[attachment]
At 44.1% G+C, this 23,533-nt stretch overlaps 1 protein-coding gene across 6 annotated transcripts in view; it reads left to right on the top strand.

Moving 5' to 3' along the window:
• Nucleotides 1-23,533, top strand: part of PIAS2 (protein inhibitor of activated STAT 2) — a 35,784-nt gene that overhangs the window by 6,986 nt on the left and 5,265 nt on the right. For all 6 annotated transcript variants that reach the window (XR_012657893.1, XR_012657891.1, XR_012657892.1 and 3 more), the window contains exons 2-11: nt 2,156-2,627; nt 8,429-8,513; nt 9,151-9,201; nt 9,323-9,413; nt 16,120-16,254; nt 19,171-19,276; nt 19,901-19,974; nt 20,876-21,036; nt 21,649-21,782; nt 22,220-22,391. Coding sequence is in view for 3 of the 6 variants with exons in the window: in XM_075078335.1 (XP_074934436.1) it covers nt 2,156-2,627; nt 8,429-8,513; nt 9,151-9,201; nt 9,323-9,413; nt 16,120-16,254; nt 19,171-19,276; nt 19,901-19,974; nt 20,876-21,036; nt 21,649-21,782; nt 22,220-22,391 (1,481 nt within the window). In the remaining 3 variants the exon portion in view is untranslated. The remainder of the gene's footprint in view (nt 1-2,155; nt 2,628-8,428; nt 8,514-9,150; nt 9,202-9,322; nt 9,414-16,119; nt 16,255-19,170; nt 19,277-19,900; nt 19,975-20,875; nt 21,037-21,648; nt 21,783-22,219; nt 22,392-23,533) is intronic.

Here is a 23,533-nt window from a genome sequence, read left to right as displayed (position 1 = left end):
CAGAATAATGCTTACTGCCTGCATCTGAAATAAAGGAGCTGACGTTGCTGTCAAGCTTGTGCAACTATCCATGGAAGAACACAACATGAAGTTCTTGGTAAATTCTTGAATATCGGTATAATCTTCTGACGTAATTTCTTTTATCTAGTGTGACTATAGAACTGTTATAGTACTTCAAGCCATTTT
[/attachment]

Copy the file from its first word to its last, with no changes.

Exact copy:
At 44.1% G+C, this 23,533-nt stretch overlaps 1 protein-coding gene across 6 annotated transcripts in view; it reads left to right on the top strand.

Moving 5' to 3' along the window:
• Nucleotides 1-23,533, top strand: part of PIAS2 (protein inhibitor of activated STAT 2) — a 35,784-nt gene that overhangs the window by 6,986 nt on the left and 5,265 nt on the right. For all 6 annotated transcript variants that reach the window (XR_012657893.1, XR_012657891.1, XR_012657892.1 and 3 more), the window contains exons 2-11: nt 2,156-2,627; nt 8,429-8,513; nt 9,151-9,201; nt 9,323-9,413; nt 16,120-16,254; nt 19,171-19,276; nt 19,901-19,974; nt 20,876-21,036; nt 21,649-21,782; nt 22,220-22,391. Coding sequence is in view for 3 of the 6 variants with exons in the window: in XM_075078335.1 (XP_074934436.1) it covers nt 2,156-2,627; nt 8,429-8,513; nt 9,151-9,201; nt 9,323-9,413; nt 16,120-16,254; nt 19,171-19,276; nt 19,901-19,974; nt 20,876-21,036; nt 21,649-21,782; nt 22,220-22,391 (1,481 nt within the window). In the remaining 3 variants the exon portion in view is untranslated. The remainder of the gene's footprint in view (nt 1-2,155; nt 2,628-8,428; nt 8,514-9,150; nt 9,202-9,322; nt 9,414-16,119; nt 16,255-19,170; nt 19,277-19,900; nt 19,975-20,875; nt 21,037-21,648; nt 21,783-22,219; nt 22,392-23,533) is intronic.

Here is a 23,533-nt window from a genome sequence, read left to right as displayed (position 1 = left end):
CAGAATAATGCTTACTGCCTGCATCTGAAATAAAGGAGCTGACGTTGCTGTCAAGCTTGTGCAACTATCCATGGAAGAACACAACATGAAGTTCTTGGTAAATTCTTGAATATCGGTATAATCTTCTGACGTAATTTCTTTTATCTAGTGTGACTATAGAACTGTTATAGTACTTCAAGCCATTTT